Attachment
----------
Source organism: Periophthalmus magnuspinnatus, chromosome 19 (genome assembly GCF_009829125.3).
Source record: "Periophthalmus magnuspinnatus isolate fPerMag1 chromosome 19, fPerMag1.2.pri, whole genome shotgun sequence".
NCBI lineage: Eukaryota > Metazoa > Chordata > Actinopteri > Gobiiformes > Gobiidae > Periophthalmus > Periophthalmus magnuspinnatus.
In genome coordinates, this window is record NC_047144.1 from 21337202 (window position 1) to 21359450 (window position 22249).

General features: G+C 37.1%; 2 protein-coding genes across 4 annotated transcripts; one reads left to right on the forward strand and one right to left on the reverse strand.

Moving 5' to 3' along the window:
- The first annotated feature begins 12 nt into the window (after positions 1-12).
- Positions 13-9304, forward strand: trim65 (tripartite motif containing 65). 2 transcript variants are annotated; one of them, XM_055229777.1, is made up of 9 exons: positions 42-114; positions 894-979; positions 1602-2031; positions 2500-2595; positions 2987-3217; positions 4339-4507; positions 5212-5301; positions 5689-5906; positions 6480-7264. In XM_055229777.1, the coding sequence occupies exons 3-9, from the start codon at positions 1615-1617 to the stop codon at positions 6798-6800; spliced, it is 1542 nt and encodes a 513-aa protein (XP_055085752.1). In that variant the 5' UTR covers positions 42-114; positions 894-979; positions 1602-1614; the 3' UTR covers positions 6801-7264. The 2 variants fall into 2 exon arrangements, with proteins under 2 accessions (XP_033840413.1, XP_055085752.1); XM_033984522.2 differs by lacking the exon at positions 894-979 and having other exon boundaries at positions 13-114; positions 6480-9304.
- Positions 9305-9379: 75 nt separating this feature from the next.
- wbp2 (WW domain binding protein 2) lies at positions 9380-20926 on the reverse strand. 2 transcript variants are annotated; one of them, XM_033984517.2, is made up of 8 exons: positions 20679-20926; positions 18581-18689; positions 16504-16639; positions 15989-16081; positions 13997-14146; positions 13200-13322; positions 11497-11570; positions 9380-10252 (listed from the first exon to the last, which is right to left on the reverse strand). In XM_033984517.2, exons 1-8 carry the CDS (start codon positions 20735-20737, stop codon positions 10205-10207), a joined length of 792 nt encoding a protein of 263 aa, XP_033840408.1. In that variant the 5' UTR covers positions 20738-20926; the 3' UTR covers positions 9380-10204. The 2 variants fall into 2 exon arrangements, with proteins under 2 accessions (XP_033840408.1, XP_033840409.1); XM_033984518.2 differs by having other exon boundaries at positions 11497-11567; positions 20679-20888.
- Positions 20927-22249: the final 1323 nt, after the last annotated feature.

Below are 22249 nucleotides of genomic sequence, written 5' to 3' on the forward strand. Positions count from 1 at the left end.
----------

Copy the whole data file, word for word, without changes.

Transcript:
Source organism: Periophthalmus magnuspinnatus, chromosome 19 (genome assembly GCF_009829125.3).
Source record: "Periophthalmus magnuspinnatus isolate fPerMag1 chromosome 19, fPerMag1.2.pri, whole genome shotgun sequence".
NCBI lineage: Eukaryota > Metazoa > Chordata > Actinopteri > Gobiiformes > Gobiidae > Periophthalmus > Periophthalmus magnuspinnatus.
In genome coordinates, this window is record NC_047144.1 from 21337202 (window position 1) to 21359450 (window position 22249).

General features: G+C 37.1%; 2 protein-coding genes across 4 annotated transcripts; one reads left to right on the forward strand and one right to left on the reverse strand.

Moving 5' to 3' along the window:
- The first annotated feature begins 12 nt into the window (after positions 1-12).
- Positions 13-9304, forward strand: trim65 (tripartite motif containing 65). 2 transcript variants are annotated; one of them, XM_055229777.1, is made up of 9 exons: positions 42-114; positions 894-979; positions 1602-2031; positions 2500-2595; positions 2987-3217; positions 4339-4507; positions 5212-5301; positions 5689-5906; positions 6480-7264. In XM_055229777.1, the coding sequence occupies exons 3-9, from the start codon at positions 1615-1617 to the stop codon at positions 6798-6800; spliced, it is 1542 nt and encodes a 513-aa protein (XP_055085752.1). In that variant the 5' UTR covers positions 42-114; positions 894-979; positions 1602-1614; the 3' UTR covers positions 6801-7264. The 2 variants fall into 2 exon arrangements, with proteins under 2 accessions (XP_033840413.1, XP_055085752.1); XM_033984522.2 differs by lacking the exon at positions 894-979 and having other exon boundaries at positions 13-114; positions 6480-9304.
- Positions 9305-9379: 75 nt separating this feature from the next.
- wbp2 (WW domain binding protein 2) lies at positions 9380-20926 on the reverse strand. 2 transcript variants are annotated; one of them, XM_033984517.2, is made up of 8 exons: positions 20679-20926; positions 18581-18689; positions 16504-16639; positions 15989-16081; positions 13997-14146; positions 13200-13322; positions 11497-11570; positions 9380-10252 (listed from the first exon to the last, which is right to left on the reverse strand). In XM_033984517.2, exons 1-8 carry the CDS (start codon positions 20735-20737, stop codon positions 10205-10207), a joined length of 792 nt encoding a protein of 263 aa, XP_033840408.1. In that variant the 5' UTR covers positions 20738-20926; the 3' UTR covers positions 9380-10204. The 2 variants fall into 2 exon arrangements, with proteins under 2 accessions (XP_033840408.1, XP_033840409.1); XM_033984518.2 differs by having other exon boundaries at positions 11497-11567; positions 20679-20888.
- Positions 20927-22249: the final 1323 nt, after the last annotated feature.

Below are 22249 nucleotides of genomic sequence, written 5' to 3' on the forward strand. Positions count from 1 at the left end.